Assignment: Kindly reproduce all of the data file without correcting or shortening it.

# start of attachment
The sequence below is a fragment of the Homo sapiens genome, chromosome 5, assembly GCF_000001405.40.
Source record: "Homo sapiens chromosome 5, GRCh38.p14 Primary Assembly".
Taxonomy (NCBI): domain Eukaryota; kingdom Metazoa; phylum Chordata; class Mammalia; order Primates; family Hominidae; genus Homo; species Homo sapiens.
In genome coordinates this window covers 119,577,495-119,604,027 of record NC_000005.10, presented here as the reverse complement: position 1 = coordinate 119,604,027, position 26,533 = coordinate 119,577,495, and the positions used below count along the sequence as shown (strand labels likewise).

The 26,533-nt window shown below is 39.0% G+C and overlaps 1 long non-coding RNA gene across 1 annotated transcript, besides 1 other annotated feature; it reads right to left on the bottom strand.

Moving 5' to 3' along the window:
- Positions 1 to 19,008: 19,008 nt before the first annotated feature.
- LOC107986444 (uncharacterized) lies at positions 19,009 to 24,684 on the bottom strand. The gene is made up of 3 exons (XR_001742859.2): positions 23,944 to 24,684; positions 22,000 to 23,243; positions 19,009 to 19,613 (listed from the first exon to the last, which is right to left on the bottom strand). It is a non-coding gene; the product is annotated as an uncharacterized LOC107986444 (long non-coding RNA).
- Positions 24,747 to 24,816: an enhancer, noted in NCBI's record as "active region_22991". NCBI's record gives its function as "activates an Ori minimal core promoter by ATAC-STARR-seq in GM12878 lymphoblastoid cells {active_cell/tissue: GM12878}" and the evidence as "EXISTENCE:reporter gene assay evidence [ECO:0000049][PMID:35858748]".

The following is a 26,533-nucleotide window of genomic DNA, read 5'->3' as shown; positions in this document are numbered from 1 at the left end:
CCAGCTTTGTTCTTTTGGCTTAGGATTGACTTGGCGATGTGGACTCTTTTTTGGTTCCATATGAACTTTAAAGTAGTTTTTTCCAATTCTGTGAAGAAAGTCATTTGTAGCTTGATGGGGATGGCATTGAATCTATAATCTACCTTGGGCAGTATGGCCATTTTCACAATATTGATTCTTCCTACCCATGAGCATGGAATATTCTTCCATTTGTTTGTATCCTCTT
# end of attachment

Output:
The sequence below is a fragment of the Homo sapiens genome, chromosome 5, assembly GCF_000001405.40.
Source record: "Homo sapiens chromosome 5, GRCh38.p14 Primary Assembly".
Taxonomy (NCBI): domain Eukaryota; kingdom Metazoa; phylum Chordata; class Mammalia; order Primates; family Hominidae; genus Homo; species Homo sapiens.
In genome coordinates this window covers 119,577,495-119,604,027 of record NC_000005.10, presented here as the reverse complement: position 1 = coordinate 119,604,027, position 26,533 = coordinate 119,577,495, and the positions used below count along the sequence as shown (strand labels likewise).

The 26,533-nt window shown below is 39.0% G+C and overlaps 1 long non-coding RNA gene across 1 annotated transcript, besides 1 other annotated feature; it reads right to left on the bottom strand.

Moving 5' to 3' along the window:
- Positions 1 to 19,008: 19,008 nt before the first annotated feature.
- LOC107986444 (uncharacterized) lies at positions 19,009 to 24,684 on the bottom strand. The gene is made up of 3 exons (XR_001742859.2): positions 23,944 to 24,684; positions 22,000 to 23,243; positions 19,009 to 19,613 (listed from the first exon to the last, which is right to left on the bottom strand). It is a non-coding gene; the product is annotated as an uncharacterized LOC107986444 (long non-coding RNA).
- Positions 24,747 to 24,816: an enhancer, noted in NCBI's record as "active region_22991". NCBI's record gives its function as "activates an Ori minimal core promoter by ATAC-STARR-seq in GM12878 lymphoblastoid cells {active_cell/tissue: GM12878}" and the evidence as "EXISTENCE:reporter gene assay evidence [ECO:0000049][PMID:35858748]".

The following is a 26,533-nucleotide window of genomic DNA, read 5'->3' as shown; positions in this document are numbered from 1 at the left end:
CCAGCTTTGTTCTTTTGGCTTAGGATTGACTTGGCGATGTGGACTCTTTTTTGGTTCCATATGAACTTTAAAGTAGTTTTTTCCAATTCTGTGAAGAAAGTCATTTGTAGCTTGATGGGGATGGCATTGAATCTATAATCTACCTTGGGCAGTATGGCCATTTTCACAATATTGATTCTTCCTACCCATGAGCATGGAATATTCTTCCATTTGTTTGTATCCTCTT